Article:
Microsoft Corporation is trying to change the way people use emails with Flow, its upcoming app. While Microsoft Outlook is already an awesome tool for general communication and emailing, the Redmond, Washington-based Microsoft will have Flow run like a messaging application, sans the signatures and subject. It looks like Outlook in its simplified version.
Described as a micro-email chat application, Flow combines chat and emailing by letting anyone do quick chat with those who have an email address. Flow is still in its early phase, said Neowin, and offers just the fundamental chat functions. The app runs on Exchange to power chatting, while messages are stored in the email Inbox so they can be searched later.
Microsoft Corporation’s goal is to lessen the friction and the time spent with emails, while keeping the service convenience used by consumers. Flow is now under internal testing, and if it will prove useful to consumers, the app will have added features.
According to BGR, email is one that needs a good “killing,” and while lots of “email killers” have been introduced in the past, they only changed email partially, and most were only all hype. Now, tech world will have a new “email killer” by Microsoft Corporation called Flow, with screenshots already leaking on the Web.
Flow will be under Outlook, the most recent entry in the category of email apps which are designed to integrate email into an interface that is a mobile messaging app lookalike. Flow has an intriguing concept that can be flawed, said BGR. While a chat interface is conducive to brief interactions, all users in the thread should be in the same application type, and some may take brief replies as rude.
With Flow, users will communicate using e-mail addresses. Flow will be initially available for iPhone with Outlook as its backend power. The app will likely make its way to other platforms as well.
Microsoft Corporation said Flow is a great way for speedy email conversations on the phone with anyone, and it is email. With Flow, one can use people’s email address, and Outlook keeps the entire conversation, so that the user can use Flow and Outlook interchangeably to join the conversations. With the absence of subject lines, as well as, signatures and salutations, Flow makes conversations natural, fast and fluid as it is created for light-weight real-time conversations.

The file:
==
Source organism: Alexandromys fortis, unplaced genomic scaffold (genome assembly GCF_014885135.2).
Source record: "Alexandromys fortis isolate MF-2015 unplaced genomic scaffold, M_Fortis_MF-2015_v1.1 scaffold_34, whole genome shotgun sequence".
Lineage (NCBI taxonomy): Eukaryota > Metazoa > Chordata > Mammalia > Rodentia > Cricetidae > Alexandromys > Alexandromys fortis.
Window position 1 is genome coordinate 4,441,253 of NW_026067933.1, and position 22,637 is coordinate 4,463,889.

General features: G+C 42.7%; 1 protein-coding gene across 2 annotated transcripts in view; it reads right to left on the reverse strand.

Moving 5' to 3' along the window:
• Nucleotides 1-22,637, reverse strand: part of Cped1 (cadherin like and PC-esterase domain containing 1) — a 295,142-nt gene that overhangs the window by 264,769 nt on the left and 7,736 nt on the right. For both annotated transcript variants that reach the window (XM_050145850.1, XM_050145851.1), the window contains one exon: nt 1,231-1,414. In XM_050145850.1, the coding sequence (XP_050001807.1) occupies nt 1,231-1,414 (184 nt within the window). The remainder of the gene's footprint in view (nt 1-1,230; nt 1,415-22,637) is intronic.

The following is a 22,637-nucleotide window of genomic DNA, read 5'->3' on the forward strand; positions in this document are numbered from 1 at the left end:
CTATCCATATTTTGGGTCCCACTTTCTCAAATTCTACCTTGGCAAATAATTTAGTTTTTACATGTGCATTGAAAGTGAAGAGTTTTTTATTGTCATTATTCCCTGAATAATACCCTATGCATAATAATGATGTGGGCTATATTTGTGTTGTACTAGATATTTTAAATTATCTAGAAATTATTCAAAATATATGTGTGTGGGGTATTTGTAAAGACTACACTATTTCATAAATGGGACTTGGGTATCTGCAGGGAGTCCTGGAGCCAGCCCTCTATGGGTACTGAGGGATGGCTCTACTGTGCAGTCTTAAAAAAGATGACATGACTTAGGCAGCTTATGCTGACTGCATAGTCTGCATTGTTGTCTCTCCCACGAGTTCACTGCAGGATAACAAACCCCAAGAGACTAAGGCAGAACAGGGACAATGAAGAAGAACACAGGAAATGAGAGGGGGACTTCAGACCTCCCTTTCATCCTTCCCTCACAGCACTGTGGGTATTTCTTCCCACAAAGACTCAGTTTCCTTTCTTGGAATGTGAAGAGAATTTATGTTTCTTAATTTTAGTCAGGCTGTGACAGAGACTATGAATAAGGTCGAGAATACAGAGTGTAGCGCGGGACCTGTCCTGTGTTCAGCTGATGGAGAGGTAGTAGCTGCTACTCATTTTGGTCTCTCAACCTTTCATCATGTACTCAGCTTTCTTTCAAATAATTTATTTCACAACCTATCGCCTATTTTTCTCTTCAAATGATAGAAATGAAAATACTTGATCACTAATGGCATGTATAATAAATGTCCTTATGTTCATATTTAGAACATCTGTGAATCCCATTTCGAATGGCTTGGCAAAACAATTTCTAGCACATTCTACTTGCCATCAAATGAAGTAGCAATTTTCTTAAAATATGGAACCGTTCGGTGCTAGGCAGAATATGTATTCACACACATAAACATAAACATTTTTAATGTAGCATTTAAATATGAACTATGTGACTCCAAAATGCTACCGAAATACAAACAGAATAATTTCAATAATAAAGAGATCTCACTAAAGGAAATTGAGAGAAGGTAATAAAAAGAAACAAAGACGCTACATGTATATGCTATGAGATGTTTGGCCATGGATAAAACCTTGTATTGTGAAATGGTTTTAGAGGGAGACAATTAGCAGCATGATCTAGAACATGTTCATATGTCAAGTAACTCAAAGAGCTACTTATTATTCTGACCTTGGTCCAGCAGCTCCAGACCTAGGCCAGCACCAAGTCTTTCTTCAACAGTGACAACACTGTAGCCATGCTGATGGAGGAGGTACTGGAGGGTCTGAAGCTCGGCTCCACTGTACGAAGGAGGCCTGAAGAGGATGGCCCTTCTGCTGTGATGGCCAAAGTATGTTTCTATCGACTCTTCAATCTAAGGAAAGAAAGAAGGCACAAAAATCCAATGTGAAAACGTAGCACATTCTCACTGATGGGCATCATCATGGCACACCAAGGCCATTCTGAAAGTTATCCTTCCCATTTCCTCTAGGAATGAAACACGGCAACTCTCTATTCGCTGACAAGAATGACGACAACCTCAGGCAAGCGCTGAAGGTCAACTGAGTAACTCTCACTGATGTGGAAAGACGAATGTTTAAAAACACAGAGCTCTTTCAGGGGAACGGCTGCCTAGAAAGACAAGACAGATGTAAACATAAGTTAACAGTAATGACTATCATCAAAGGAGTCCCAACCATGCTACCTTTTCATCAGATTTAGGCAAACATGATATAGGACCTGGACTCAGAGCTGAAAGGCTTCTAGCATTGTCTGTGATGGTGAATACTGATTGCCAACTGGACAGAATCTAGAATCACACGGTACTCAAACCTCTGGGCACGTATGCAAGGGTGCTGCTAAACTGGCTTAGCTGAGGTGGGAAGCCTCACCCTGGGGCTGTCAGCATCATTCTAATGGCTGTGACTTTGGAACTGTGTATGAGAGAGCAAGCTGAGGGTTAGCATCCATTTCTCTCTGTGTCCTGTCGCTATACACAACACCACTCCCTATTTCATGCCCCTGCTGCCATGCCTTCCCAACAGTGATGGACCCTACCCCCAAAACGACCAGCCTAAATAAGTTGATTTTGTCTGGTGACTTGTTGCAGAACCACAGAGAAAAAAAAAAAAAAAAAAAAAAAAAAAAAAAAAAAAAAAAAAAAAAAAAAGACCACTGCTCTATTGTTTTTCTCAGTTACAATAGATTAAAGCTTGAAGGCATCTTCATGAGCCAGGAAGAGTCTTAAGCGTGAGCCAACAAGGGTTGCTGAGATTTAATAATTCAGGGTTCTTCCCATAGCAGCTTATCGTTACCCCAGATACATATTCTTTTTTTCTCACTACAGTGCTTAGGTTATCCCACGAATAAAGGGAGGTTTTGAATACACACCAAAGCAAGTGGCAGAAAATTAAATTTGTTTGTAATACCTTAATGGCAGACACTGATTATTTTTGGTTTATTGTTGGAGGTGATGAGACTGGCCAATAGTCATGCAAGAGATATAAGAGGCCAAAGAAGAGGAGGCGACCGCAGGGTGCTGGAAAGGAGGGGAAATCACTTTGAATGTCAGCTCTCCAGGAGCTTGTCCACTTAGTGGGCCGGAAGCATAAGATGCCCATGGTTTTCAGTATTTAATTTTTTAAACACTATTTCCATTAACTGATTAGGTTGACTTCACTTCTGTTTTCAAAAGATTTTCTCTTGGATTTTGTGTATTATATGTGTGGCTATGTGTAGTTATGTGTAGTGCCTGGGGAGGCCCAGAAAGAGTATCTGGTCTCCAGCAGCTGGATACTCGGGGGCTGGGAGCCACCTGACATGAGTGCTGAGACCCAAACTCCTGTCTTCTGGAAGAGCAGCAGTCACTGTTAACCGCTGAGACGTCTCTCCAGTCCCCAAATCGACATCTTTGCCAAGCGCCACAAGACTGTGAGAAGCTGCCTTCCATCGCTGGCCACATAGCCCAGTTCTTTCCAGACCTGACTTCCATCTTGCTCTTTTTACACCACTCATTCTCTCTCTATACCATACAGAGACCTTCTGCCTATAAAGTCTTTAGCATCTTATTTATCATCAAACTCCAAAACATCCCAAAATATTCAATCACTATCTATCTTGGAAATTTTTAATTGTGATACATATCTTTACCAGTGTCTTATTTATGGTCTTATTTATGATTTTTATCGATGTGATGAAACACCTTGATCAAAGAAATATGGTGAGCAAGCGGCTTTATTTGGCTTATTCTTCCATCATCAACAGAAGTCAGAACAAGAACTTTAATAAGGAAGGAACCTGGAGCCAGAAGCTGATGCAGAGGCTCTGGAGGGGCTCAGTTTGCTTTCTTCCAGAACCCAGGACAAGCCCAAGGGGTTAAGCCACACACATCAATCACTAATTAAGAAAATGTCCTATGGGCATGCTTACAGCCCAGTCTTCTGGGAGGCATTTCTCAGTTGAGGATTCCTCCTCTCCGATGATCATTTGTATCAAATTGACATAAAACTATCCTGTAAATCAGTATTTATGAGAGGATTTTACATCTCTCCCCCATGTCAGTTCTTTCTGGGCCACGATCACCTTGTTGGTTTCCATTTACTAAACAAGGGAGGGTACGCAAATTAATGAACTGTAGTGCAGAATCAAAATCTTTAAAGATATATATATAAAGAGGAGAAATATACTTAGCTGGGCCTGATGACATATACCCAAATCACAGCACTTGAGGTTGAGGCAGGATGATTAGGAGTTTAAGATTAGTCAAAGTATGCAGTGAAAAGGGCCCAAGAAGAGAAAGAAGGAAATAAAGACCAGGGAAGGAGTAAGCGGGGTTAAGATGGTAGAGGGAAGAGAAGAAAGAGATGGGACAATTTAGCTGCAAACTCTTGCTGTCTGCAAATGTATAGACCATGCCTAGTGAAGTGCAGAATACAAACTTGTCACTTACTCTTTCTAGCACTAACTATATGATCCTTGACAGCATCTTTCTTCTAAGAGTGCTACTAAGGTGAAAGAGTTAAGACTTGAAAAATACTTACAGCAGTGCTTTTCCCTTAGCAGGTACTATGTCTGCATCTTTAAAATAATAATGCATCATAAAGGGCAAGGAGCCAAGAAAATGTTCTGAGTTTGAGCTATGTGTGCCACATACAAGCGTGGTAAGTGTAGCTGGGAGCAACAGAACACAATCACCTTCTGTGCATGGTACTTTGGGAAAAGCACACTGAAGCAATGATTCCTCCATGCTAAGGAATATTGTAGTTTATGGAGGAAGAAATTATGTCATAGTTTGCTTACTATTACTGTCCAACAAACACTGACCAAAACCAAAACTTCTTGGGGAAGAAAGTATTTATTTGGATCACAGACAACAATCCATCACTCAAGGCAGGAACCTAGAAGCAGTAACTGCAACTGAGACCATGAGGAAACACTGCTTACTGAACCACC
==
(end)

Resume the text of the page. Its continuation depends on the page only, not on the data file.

Flow emphasizes focusing on what is important. Conversations start in Flow and replies show up in the app as well, not in the Inbox. In this way, people can focus on the most important topics in person-to-person conversations, sans the noise.
Flow marks Microsoft Corporation’s return to the messaging market, after it shut down the famous MSN Messenger last year for Skype. Released in 1999, MSN Messenger was renamed Windows Live Messenger, but when the software titan bought Skype, it dropped Messenger uses. While Microsoft Corporation is trying to change the way people use emails with Flow, the upcoming app can also be an attempt to take on today’s popular messaging apps Facebook Messenger and WhatsApp.
Since Outlook is popular among businesses, Flow will possibly become the first chat-like email app to gain many users if the enterprise setting is to be based. Neowin published last week, a screenshot of the micro-email app. The app looks “streamlined and sleek,” just like the other apps Microsoft recently released.
So far, there is less information about Flow, functionality-wise, but the Windows platform maker really turned up the heat with regard to mobile apps. There is no specific information as to when it will be released, but the tech world is eager to check on the app and see if Microsoft Corporation will succeed in trying to change email with Flow.
By Judith Aparri
Microsoft News: Microsoft is trying to change the way we use email with their upcoming app
BGR: Leak: This is Flow, Microsoft’s unreleased ’email killer’ for the iPhone
Neowin: First look at Microsoft’s new micro-email app, Flow
The Independent: Microsoft Flow: new chat app being developed that hopes to fix email and messaging
Photo courtesy of Ian Lamont’s Flickr Page – Creative Commons License